(Latin, from pre- and formatio, from formare, "to shape, to form")
Theory of creation and conception, advanced in the 17th and 18th centuries. According to preformation theory, either the sperm cell or the egg cell contains, at the time of conception, a miniature human figure, fully formed but extremely tiny. Thus, the growth of the individual only consists of the enlargement of an already formed (preformed) body.
By extension, the generative cells (egg and sperm) were then supposed to contain all successive generations, nested in miniature, like a series of Chinese boxes, inside each other - each sperm or egg thus containing the fully formed shapes of all possible descendants of the individual. The first egg and sperm, from which all the others were supposed to be derived, would thus have been those of Adam and Eve.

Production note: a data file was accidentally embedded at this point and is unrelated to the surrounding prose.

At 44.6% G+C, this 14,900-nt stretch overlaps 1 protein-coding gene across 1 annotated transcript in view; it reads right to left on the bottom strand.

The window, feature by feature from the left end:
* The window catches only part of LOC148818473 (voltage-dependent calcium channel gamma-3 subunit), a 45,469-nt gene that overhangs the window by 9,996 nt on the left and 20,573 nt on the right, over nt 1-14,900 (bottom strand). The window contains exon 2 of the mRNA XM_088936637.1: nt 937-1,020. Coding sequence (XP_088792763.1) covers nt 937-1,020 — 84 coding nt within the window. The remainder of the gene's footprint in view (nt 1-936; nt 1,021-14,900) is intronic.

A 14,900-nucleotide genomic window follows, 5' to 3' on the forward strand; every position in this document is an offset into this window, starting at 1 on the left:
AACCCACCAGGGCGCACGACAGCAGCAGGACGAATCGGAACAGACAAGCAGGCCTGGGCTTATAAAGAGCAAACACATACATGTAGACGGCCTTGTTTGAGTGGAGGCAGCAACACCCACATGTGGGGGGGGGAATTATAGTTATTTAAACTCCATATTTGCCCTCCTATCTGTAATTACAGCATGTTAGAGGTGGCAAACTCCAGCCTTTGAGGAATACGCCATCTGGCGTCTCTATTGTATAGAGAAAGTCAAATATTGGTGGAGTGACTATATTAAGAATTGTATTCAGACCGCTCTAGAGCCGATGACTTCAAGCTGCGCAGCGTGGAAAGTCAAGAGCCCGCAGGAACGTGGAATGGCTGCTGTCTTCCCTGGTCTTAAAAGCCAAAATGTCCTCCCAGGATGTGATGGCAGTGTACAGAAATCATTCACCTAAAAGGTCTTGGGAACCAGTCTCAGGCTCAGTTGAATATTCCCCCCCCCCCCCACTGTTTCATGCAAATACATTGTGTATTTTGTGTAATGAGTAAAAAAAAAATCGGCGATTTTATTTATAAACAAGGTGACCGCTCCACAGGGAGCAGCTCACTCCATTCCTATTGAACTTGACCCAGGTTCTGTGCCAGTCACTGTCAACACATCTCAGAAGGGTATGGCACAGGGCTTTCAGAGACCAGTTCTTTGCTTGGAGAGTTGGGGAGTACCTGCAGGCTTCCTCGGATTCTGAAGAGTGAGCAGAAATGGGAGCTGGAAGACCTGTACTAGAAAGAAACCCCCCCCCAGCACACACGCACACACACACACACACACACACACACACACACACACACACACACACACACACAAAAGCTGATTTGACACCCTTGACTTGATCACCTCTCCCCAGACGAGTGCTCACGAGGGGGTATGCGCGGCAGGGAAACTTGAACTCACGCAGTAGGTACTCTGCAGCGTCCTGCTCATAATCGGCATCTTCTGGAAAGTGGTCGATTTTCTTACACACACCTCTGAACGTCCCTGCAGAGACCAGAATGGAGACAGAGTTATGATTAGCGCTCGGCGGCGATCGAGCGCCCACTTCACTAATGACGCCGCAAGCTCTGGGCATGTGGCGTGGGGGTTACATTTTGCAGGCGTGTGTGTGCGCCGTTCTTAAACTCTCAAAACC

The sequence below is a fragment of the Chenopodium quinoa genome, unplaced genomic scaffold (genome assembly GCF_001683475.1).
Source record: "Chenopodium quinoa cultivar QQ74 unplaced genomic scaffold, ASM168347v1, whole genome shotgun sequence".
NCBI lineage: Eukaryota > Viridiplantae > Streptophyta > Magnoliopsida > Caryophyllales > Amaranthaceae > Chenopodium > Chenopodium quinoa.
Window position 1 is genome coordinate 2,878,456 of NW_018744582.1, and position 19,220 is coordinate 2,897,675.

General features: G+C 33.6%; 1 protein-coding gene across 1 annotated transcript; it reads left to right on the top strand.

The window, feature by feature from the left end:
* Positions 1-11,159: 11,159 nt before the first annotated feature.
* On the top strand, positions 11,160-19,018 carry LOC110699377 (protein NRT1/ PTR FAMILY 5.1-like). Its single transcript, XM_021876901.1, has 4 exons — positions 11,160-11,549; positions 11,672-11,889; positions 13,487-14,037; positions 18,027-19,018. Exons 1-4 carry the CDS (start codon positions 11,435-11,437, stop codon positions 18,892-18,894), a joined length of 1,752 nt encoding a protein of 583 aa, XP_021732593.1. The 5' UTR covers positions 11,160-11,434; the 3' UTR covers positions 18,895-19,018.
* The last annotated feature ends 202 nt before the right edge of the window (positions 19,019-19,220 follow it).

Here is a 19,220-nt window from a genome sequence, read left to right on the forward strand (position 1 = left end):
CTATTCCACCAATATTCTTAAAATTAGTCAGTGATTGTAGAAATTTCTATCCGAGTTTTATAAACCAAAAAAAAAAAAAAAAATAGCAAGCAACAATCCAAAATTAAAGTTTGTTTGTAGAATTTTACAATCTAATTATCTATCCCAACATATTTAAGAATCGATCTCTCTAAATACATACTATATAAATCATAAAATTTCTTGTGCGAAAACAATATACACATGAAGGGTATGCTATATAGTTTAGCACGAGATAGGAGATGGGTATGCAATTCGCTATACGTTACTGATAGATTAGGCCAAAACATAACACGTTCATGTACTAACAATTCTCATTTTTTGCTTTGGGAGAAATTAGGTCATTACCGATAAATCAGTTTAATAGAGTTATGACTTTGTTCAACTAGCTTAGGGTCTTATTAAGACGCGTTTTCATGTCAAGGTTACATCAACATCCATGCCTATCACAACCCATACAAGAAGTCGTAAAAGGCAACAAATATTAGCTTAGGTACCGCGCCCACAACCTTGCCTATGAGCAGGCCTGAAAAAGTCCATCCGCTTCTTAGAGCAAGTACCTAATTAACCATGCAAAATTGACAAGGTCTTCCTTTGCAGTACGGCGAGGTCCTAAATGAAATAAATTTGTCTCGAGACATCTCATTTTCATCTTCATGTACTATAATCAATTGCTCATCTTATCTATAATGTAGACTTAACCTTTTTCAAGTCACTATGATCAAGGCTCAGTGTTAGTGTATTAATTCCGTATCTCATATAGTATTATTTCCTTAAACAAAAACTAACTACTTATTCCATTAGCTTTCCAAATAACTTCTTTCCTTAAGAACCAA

Preformation theory was a rather naïve and unwieldy hybrid of theology and microscopy. It gained currency through the publication by Nicolas Hartsoeker (1656-1728) in 1678 in Paris, of his microscopic examinations of egg and sperm cells.
Essentially, this was a magical theory of conception, based in the principle that the microcosm is reflected in the macrocosm, and vice versa ("As above, so below.").